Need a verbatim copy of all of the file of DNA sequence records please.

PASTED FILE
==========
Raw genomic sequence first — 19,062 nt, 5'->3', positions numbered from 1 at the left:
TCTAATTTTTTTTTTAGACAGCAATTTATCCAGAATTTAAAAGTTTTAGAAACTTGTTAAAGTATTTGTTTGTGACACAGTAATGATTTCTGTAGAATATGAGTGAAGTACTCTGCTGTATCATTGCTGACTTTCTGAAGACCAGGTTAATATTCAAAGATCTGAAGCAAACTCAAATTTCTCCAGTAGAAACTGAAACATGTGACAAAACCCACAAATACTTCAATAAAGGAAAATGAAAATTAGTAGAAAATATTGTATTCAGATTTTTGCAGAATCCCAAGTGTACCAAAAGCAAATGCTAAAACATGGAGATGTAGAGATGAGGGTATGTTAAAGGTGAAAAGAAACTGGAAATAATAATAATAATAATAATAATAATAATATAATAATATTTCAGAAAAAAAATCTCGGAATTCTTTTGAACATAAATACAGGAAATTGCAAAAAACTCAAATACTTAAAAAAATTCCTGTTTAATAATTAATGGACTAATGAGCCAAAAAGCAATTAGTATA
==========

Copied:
Raw genomic sequence first — 19,062 nt, 5'->3', positions numbered from 1 at the left:
TCTAATTTTTTTTTTAGACAGCAATTTATCCAGAATTTAAAAGTTTTAGAAACTTGTTAAAGTATTTGTTTGTGACACAGTAATGATTTCTGTAGAATATGAGTGAAGTACTCTGCTGTATCATTGCTGACTTTCTGAAGACCAGGTTAATATTCAAAGATCTGAAGCAAACTCAAATTTCTCCAGTAGAAACTGAAACATGTGACAAAACCCACAAATACTTCAATAAAGGAAAATGAAAATTAGTAGAAAATATTGTATTCAGATTTTTGCAGAATCCCAAGTGTACCAAAAGCAAATGCTAAAACATGGAGATGTAGAGATGAGGGTATGTTAAAGGTGAAAAGAAACTGGAAATAATAATAATAATAATAATAATAATAATATAATAATATTTCAGAAAAAAAATCTCGGAATTCTTTTGAACATAAATACAGGAAATTGCAAAAAACTCAAATACTTAAAAAAATTCCTGTTTAATAATTAATGGACTAATGAGCCAAAAAGCAATTAGTATA